In this article, we'll discuss the anatomy of the fibula. The fibula is a slender, cylindrical leg bone that is located on the posterior portion of the limb. It is found next to another long bone known as the tibia. A long bone is defined as one whose body is longer than it is wide.
Like other long bones, the fibula has a proximal end (with a head and neck), a shaft, and a distal end. The fibula and tibia run parallel to each other in the leg and are similar in length but the fibula is much thinner than the tibia. This is indicative of the weight-bearing contributions of each bone. In other words, the thicker tibia has a much greater function in weight-bearing than the fibula.
|Proximal end||Apex – styloid process
Head of the fibula – with facet to articulate with the lateral tibial condyle
Short neck – with common fibular nerve behind it
|Shaft||Three borders – anterior, interosseous, posterior
Three surfaces – medial, lateral, posterior
|Distal end||Lateral malleolus
Point of ligamentous attachment
|Joints||Superior tibiofibular joint – plane synovial joint
Middle tibiofibular joint – attached by the interosseous membrane
Inferior tibiofibular joint – syndesmosis
Also participates in the ankle mortise joint
|Blood supply||Fibular artery|
|Innervation||Proximal end – genicular branch of the common fibular nerve
Distal end - deep fibular nerve
Periosteum - superficial and deep fibular nerves
|Clinical points||Fractures are most commonly traumatic
Isolated fibular fractures are less common than combined tibial and fibular fractures
Proximal fibular fractures are associated with common fibular nerve injury
Distal fibular fractures may be described using the Weber (Danis-Weber) system
|Mnemonic||FibuLA is LAteral|
There are several key facts about the fibula that most anatomy students should be familiar with. These and other important points about the anatomy, blood supply, innervation, and muscular and ligamentous attachments are addressed in this article. The article will also discuss important fractures of the fibula.
- Proximal end
- Distal end
- Muscle attachments
- Blood supply and innervation
- Clinical points
DevelopmentThe fibula is a part of the appendicular skeleton and develops via endochondral ossification. There are three points at which ossification begins in the fibula:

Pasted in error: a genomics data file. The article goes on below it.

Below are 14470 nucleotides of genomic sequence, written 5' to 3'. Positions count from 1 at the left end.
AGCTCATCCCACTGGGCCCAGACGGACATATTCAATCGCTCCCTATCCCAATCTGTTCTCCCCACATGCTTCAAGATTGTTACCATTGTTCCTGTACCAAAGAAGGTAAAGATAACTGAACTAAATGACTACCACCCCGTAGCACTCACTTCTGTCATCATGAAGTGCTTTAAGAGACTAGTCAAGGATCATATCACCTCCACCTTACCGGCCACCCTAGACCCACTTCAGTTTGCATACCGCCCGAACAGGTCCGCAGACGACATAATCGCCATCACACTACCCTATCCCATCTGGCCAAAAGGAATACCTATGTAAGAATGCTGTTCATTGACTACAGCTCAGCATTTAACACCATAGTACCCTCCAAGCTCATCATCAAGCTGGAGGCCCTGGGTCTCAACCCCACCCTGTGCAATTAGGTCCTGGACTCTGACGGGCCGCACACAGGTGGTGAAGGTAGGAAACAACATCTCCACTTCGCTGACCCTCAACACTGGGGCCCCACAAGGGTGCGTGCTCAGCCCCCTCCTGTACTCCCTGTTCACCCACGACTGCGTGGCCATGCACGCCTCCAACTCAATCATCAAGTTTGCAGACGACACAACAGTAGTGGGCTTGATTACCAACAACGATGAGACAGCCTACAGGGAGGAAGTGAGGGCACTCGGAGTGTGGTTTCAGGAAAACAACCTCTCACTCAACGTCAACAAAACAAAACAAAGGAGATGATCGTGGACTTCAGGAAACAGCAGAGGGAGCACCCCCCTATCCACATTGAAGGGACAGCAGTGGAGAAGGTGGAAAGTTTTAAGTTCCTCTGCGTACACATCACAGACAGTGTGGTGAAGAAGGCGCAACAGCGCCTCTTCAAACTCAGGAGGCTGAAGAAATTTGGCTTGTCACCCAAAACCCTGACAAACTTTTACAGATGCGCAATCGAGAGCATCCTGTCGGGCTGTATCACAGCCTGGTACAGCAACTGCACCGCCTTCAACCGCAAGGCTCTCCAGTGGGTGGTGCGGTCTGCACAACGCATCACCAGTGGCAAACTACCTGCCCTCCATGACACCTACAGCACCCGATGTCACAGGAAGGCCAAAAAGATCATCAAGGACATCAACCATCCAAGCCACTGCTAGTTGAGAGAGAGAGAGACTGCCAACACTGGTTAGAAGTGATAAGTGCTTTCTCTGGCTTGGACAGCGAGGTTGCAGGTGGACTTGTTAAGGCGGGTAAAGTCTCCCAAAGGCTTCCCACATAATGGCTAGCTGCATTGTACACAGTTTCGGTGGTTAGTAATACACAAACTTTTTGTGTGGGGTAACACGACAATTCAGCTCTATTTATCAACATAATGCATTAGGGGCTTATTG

- the shaft around the 8th gestational week
- the distal end by the end of the first year of life
- the proximal end at around four-years-old in males and three-years-old in females
The ossification centers of the shaft and distal end of the bone eventually fuse during the mid-adolescent years (at 15 years old for females and 17 years old for males). The bony centers of the proximal part and shaft of the fibula are the last to unite during the late adolescent years (around 17 years for females and 19 years for males).
The proximal end of the fibula is characterized by an irregularly shaped head and a short neck. It has three segments which project in different directions: anteriorly, posteriorly, and laterally. An important question that pops up on a lot of anatomy tests is with what bony structure does the head of the fibula articulate? There is a round, flattened area on the medial part of the fibular head known as a facet. It articulates with a complementary facet on the inferolateral part of the lateral tibial condyle (proximal tibiofibular joint). The facet also acts as a point of attachment for the tibiofibular capsular ligament. Additionally, the tibiofibular capsular ligament surrounds the articular facet of the fibula.
There is a styloid process of the fibula that extends superiorly from the head; it is more commonly referred to as the apex of the head of the fibula. This apical projection protrudes from the posterolateral part of the fibular head. The neck of the fibula is a short bare region just below the fibular head. What important structures pass around the neck of the fibula? Importantly, the common fibular nerve (also called the common peroneal nerve) travels posterolaterally to the fibular neck. This has clinical significance as trauma to the neck of the fibula can present with neurological deficits.
The function of the proximal end of the fibula is to provide points of attachment for minor supporting ligaments of the knee joint. There is the fibular collateral ligament that arises from the fibular apex and is surrounded by the tendon of biceps femoris.
The majority of the fibula is made up by its shaft. This part of the bone is triangular in cross-section and consequently has three borders (anterior, interosseous, and posterior) and three surfaces (lateral, medial, and posterior) found along the shaft of the fibula. The borders are the sharp longitudinal edges that run along the bone’s long axis. On the other hand, the surfaces are the flattened areas that exist between the borders.